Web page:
Anet said...

My grandmother had a huge rhubarb patch in her garden... along with acres of pumpkins.
I can remember a beautiful pie sitting on her table. It was a rhubarb, she gave me some...
I had it in my mind it should taste like a cherry pie for some reason. It didn't. I guess I made a face and she sweetly said my grandpa would eat it for me.


I love the little stains on your recipe book page, a sign that it's well used and loved!

João said...

Paula had recently a go at strawberry and rhubarb pie and it come out delicious...So globalization isn't only bad things, this sharing of nice things can only turn out as a the HUGEST nice thing humanity has ever experienced(well I'm bound to be carried away by this stuff, I love food).

The Bug said...

This is spooky - I had my first taste of strawberry-rhubarb pie this weekend at my dad's house (both ingredients from his garden). I loved it because I find strawberry pie to be too sweet sometimes, but the rhubarb cuts that & makes it just right.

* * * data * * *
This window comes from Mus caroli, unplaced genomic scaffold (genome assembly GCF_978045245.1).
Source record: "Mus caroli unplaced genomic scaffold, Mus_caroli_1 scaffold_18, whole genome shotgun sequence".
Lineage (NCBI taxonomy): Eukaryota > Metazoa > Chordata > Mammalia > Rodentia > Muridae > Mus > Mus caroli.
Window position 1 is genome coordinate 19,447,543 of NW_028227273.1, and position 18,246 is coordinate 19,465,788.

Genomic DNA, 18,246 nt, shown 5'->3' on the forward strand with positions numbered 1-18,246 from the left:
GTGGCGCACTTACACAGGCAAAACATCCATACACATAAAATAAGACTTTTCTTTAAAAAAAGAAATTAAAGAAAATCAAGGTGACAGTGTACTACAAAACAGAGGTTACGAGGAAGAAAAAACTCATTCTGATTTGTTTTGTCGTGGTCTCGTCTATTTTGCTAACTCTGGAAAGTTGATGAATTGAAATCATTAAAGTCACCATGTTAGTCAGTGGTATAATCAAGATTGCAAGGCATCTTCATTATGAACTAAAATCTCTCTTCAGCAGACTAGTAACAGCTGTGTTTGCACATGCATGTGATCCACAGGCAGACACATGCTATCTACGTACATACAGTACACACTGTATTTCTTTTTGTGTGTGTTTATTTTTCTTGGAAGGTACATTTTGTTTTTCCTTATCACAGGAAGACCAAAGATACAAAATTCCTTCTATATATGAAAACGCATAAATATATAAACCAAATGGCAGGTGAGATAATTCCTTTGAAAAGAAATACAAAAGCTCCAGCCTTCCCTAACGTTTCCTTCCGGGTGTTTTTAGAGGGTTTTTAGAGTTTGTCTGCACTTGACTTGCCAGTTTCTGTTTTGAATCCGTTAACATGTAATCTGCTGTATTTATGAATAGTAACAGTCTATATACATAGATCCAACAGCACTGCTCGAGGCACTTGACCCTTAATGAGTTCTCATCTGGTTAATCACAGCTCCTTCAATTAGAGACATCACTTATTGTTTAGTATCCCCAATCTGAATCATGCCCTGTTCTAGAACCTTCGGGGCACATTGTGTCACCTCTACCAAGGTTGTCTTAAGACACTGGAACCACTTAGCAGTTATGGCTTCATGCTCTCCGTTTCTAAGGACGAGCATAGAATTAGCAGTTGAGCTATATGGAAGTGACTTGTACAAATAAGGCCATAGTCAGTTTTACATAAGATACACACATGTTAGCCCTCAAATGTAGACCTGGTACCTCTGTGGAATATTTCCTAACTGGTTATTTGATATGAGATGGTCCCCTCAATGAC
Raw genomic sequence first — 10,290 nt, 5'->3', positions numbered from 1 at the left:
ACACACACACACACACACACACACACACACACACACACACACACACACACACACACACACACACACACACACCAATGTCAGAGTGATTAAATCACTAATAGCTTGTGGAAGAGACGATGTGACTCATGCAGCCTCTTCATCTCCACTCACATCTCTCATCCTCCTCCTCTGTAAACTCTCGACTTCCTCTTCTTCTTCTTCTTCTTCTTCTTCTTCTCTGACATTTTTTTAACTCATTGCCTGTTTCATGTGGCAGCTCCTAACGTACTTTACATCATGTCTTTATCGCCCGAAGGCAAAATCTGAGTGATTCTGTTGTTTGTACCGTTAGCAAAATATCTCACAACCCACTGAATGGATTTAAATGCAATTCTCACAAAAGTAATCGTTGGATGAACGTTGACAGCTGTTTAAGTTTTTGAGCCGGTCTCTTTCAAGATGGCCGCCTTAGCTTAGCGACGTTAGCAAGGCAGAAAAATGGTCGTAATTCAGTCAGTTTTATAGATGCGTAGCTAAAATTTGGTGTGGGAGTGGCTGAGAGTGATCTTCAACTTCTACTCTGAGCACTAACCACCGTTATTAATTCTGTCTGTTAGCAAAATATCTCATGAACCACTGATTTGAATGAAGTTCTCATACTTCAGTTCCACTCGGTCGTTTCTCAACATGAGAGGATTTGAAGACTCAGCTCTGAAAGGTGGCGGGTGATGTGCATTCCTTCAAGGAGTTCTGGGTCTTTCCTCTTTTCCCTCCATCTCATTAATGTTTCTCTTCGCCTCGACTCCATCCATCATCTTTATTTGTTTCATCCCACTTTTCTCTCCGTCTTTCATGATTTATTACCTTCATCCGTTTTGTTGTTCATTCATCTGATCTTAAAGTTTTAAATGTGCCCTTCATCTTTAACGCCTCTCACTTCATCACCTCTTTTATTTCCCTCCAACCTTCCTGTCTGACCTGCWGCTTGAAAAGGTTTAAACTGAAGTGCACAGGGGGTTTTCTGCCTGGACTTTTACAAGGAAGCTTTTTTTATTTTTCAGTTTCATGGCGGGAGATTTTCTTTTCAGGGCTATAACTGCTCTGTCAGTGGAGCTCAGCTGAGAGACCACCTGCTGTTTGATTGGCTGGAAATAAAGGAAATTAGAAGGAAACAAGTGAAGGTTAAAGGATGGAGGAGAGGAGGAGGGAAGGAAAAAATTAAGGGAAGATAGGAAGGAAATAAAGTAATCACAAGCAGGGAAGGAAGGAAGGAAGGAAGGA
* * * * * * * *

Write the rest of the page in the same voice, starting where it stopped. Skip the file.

My grandmother always made rhubarb pies (without strawberries) & I always hated them - mostly because I expected them to taste like apple pies. Adding strawberries makes them perfect!

Susan said...

Ohhh, you dog you, I want a piece of that pie!! My mouth went into hyper-salivating mode when I saw the picture! I have no idea why my mom never made it. We always had rhubarb and we always had strawberries, but ne'er the twain did meet! She always stewed it and we ate it with biscuits, or just out of a dessert bowl for, well, dessert. I didn't really care for it that way, but "you get what you get, and you don't throw a fit"!

Loved this post, Ruthie!

Jeanie said...

I don't know much about rhubarb other than it is enormous, and I'd heard very bitter, and since I don't make pie, well... I always sort of gave it up. After reading this, I'll rethink it when I see it on a menu or a potluck!

The history part is wonderful and one of the reasons I so enjoy visiting here. Anyone could post a recipe, but you do the legwork, too! And it makes everything all the more memorable!

cathyswatercolors said...

Hi Ruth, don't you just love Betty Crocker, simple and delicious.
Is you rubarb early this year? It seems like our weather is so warm this year the flowers about a few weeks ahead.
Rubarb sure stirred up the memories. I envy your travel,when you were young. So perfect.